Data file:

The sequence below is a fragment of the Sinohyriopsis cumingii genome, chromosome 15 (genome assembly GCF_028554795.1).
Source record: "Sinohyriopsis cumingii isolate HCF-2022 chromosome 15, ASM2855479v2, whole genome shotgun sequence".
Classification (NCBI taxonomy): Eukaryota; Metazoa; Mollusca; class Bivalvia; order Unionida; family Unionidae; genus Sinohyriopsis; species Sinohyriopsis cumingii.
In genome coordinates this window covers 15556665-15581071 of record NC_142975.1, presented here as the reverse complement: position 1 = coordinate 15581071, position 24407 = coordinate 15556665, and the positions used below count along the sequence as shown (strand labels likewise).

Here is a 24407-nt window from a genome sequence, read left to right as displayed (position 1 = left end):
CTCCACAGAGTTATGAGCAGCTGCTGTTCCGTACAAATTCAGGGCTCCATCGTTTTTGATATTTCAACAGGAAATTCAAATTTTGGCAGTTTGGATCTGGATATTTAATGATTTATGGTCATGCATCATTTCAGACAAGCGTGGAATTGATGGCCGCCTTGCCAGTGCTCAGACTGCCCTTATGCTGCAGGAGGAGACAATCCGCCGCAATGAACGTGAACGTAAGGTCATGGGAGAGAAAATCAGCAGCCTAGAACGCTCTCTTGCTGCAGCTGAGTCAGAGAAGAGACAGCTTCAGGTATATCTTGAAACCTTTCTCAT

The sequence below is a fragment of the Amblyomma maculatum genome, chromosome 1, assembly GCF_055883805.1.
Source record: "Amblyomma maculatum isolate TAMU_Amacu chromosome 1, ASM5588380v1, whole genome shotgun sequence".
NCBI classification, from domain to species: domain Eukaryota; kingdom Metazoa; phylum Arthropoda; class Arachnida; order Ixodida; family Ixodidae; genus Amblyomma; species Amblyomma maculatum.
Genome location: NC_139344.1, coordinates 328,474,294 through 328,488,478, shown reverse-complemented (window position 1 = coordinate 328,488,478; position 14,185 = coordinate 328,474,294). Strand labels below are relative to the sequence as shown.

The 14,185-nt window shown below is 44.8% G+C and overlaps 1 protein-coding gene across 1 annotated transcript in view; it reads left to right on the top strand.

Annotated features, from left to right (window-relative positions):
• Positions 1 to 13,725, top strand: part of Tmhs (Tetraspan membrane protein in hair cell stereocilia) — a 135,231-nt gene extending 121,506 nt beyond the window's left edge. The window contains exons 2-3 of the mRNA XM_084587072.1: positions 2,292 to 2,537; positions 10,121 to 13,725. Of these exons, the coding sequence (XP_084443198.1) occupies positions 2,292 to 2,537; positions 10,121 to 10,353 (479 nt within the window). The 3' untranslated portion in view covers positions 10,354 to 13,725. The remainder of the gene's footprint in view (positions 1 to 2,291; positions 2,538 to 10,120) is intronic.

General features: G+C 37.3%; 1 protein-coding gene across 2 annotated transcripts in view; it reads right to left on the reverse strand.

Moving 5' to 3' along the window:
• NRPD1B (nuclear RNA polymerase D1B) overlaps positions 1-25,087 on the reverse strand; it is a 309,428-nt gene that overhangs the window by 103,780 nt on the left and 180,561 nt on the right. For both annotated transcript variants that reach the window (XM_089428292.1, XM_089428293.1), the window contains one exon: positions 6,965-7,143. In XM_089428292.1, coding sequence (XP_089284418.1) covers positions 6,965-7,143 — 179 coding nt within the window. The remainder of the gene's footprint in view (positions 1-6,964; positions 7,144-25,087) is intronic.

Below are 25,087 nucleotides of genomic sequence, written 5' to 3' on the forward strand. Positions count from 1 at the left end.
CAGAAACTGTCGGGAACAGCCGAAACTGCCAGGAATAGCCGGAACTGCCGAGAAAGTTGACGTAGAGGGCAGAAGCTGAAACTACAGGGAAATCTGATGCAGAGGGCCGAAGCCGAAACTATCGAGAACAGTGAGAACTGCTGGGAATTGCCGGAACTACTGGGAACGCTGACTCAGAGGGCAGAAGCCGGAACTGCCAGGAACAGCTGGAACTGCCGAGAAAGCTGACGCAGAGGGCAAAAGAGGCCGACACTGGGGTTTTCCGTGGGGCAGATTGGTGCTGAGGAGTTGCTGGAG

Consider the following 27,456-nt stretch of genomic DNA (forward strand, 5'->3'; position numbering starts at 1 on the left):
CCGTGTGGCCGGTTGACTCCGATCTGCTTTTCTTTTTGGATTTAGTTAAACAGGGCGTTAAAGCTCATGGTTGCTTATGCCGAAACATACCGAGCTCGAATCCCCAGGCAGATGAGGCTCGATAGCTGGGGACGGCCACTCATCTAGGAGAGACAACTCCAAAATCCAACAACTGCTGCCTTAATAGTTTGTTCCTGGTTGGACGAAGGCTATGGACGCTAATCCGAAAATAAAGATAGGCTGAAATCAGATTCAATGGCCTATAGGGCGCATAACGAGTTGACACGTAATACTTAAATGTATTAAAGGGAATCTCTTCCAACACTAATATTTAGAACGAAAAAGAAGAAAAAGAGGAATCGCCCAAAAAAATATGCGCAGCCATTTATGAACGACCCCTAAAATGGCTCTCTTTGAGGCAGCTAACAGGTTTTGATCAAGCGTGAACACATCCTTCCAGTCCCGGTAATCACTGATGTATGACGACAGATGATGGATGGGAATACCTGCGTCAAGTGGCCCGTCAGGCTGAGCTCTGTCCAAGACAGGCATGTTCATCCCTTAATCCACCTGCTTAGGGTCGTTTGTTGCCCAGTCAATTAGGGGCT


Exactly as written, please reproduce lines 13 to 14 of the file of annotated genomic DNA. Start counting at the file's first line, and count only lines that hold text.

• Positions 1 to 13,725, top strand: part of Tmhs (Tetraspan membrane protein in hair cell stereocilia) — a 135,231-nt gene extending 121,506 nt beyond the window's left edge. The window contains exons 2-3 of the mRNA XM_084587072.1: positions 2,292 to 2,537; positions 10,121 to 13,725. Of these exons, the coding sequence (XP_084443198.1) occupies positions 2,292 to 2,537; positions 10,121 to 10,353 (479 nt within the window). The 3' untranslated portion in view covers positions 10,354 to 13,725. The remainder of the gene's footprint in view (positions 1 to 2,291; positions 2,538 to 10,120) is intronic.

General features: G+C 37.3%; 1 protein-coding gene across 2 annotated transcripts in view; it reads right to left on the reverse strand.